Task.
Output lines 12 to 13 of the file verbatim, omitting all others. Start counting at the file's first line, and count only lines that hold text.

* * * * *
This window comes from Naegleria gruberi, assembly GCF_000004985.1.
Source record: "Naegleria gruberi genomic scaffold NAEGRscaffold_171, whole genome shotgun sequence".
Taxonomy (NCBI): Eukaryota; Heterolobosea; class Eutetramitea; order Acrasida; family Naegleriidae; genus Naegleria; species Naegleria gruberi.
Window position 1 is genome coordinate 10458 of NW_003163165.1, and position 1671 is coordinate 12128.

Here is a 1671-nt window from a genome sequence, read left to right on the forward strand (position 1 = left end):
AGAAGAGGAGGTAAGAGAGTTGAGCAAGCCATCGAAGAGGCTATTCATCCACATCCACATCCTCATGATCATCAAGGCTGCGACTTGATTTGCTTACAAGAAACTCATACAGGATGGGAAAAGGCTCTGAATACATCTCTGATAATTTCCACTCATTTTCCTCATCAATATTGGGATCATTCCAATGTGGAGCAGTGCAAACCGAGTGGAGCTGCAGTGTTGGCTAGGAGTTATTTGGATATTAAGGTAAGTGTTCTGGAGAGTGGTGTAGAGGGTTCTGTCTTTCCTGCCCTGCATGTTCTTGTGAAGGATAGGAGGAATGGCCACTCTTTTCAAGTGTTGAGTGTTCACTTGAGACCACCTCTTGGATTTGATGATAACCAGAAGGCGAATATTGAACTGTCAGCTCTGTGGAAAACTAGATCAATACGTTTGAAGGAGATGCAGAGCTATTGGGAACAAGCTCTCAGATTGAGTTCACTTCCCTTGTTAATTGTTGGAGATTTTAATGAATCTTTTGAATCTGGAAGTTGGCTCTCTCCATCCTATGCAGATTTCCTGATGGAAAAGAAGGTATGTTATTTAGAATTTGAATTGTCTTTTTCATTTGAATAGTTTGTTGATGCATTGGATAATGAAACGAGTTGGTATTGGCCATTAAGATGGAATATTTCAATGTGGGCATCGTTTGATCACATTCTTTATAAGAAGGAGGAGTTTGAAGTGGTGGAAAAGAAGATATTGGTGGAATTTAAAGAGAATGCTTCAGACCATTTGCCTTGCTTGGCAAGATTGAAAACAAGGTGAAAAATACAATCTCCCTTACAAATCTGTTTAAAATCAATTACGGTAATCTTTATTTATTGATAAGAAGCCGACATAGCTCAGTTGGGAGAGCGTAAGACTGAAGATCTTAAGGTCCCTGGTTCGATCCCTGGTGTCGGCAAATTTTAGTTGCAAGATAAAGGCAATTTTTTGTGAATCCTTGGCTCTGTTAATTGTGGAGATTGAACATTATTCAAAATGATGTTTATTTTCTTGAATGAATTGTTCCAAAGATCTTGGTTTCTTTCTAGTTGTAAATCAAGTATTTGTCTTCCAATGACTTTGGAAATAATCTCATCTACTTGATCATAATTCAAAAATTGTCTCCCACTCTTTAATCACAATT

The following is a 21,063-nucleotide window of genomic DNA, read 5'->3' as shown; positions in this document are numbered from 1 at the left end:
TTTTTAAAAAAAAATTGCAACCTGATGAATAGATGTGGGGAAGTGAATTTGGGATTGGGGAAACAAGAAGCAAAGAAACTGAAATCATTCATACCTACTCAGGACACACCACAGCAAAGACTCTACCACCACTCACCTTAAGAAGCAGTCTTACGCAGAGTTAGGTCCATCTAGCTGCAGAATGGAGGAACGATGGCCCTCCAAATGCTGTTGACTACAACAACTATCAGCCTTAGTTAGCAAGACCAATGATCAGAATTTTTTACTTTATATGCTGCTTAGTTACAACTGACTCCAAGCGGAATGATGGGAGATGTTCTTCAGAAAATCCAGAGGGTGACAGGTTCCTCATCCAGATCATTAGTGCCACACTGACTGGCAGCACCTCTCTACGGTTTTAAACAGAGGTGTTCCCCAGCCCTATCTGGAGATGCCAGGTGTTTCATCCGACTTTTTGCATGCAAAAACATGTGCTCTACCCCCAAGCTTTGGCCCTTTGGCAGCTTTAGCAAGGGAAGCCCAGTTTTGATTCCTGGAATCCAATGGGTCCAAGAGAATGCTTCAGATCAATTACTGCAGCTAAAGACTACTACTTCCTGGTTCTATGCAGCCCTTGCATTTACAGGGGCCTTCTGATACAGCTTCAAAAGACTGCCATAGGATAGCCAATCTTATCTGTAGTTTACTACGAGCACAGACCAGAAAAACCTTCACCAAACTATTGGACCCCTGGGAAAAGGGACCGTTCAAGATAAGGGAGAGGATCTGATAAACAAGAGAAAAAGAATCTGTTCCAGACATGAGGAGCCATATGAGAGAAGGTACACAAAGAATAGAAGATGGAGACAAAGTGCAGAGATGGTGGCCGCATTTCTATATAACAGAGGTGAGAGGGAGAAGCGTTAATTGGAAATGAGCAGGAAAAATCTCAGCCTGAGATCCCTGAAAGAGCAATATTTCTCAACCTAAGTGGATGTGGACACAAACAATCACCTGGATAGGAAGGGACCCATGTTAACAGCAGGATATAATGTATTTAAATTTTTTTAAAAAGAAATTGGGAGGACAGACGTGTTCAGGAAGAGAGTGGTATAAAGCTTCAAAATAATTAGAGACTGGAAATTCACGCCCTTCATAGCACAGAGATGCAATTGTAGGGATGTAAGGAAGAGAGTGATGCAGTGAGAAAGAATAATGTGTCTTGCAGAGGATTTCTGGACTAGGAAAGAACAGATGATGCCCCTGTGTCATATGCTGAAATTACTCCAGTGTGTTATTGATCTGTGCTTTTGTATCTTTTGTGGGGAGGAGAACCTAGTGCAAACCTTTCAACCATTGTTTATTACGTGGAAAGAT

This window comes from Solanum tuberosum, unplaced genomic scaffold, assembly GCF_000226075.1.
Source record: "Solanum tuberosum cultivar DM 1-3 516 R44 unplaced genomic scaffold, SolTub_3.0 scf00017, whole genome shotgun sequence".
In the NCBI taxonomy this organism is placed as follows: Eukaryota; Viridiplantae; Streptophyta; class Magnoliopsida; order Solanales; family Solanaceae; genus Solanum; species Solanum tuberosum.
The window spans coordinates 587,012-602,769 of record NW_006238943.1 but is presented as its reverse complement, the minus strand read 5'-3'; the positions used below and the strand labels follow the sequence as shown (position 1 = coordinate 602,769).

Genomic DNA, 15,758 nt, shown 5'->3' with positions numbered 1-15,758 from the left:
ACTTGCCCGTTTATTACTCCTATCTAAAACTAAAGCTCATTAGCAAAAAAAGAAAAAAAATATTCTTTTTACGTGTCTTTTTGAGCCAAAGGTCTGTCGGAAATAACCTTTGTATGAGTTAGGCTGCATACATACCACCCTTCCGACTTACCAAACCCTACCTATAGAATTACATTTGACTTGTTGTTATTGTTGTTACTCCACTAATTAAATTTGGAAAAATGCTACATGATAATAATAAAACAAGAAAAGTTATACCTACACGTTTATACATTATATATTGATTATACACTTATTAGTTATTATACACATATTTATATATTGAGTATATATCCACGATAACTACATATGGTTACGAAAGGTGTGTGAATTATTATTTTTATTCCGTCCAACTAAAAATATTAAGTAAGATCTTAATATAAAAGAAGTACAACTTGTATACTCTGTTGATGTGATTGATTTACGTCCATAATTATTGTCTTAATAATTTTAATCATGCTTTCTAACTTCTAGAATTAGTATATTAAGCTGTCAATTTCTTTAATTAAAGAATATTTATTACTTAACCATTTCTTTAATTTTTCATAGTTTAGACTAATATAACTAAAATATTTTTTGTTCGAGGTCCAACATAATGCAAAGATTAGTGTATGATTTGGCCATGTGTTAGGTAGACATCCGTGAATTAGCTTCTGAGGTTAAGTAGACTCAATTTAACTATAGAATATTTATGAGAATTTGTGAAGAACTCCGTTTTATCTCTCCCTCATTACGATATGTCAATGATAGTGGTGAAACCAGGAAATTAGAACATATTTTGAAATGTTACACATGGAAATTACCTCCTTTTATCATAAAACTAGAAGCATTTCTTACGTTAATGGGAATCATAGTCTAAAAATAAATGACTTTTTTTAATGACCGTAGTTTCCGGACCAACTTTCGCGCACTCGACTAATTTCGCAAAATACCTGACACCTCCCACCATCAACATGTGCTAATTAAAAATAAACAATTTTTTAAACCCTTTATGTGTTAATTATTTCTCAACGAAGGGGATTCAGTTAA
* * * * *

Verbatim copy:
The window spans coordinates 587,012-602,769 of record NW_006238943.1 but is presented as its reverse complement, the minus strand read 5'-3'; the positions used below and the strand labels follow the sequence as shown (position 1 = coordinate 602,769).

Genomic DNA, 15,758 nt, shown 5'->3' with positions numbered 1-15,758 from the left: